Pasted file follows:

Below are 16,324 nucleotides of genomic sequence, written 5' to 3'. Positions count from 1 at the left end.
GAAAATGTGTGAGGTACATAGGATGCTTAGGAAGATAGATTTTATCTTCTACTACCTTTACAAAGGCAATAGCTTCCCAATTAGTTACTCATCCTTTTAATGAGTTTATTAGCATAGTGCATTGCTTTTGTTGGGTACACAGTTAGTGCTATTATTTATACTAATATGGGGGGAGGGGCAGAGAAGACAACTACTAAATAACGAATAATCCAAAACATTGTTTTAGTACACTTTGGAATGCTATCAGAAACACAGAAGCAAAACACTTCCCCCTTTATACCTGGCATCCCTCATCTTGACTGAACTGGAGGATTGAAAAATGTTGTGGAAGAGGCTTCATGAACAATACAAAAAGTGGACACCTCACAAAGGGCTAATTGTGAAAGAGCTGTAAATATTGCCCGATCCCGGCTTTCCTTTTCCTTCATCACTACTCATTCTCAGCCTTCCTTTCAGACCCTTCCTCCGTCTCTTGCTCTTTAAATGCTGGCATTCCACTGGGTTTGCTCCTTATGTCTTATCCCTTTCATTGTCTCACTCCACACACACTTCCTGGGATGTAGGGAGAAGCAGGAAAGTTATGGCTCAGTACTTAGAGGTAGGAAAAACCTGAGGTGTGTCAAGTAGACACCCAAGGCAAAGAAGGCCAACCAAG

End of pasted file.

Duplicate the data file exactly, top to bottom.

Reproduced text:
Below are 16,324 nucleotides of genomic sequence, written 5' to 3'. Positions count from 1 at the left end.
GAAAATGTGTGAGGTACATAGGATGCTTAGGAAGATAGATTTTATCTTCTACTACCTTTACAAAGGCAATAGCTTCCCAATTAGTTACTCATCCTTTTAATGAGTTTATTAGCATAGTGCATTGCTTTTGTTGGGTACACAGTTAGTGCTATTATTTATACTAATATGGGGGGAGGGGCAGAGAAGACAACTACTAAATAACGAATAATCCAAAACATTGTTTTAGTACACTTTGGAATGCTATCAGAAACACAGAAGCAAAACACTTCCCCCTTTATACCTGGCATCCCTCATCTTGACTGAACTGGAGGATTGAAAAATGTTGTGGAAGAGGCTTCATGAACAATACAAAAAGTGGACACCTCACAAAGGGCTAATTGTGAAAGAGCTGTAAATATTGCCCGATCCCGGCTTTCCTTTTCCTTCATCACTACTCATTCTCAGCCTTCCTTTCAGACCCTTCCTCCGTCTCTTGCTCTTTAAATGCTGGCATTCCACTGGGTTTGCTCCTTATGTCTTATCCCTTTCATTGTCTCACTCCACACACACTTCCTGGGATGTAGGGAGAAGCAGGAAAGTTATGGCTCAGTACTTAGAGGTAGGAAAAACCTGAGGTGTGTCAAGTAGACACCCAAGGCAAAGAAGGCCAACCAAG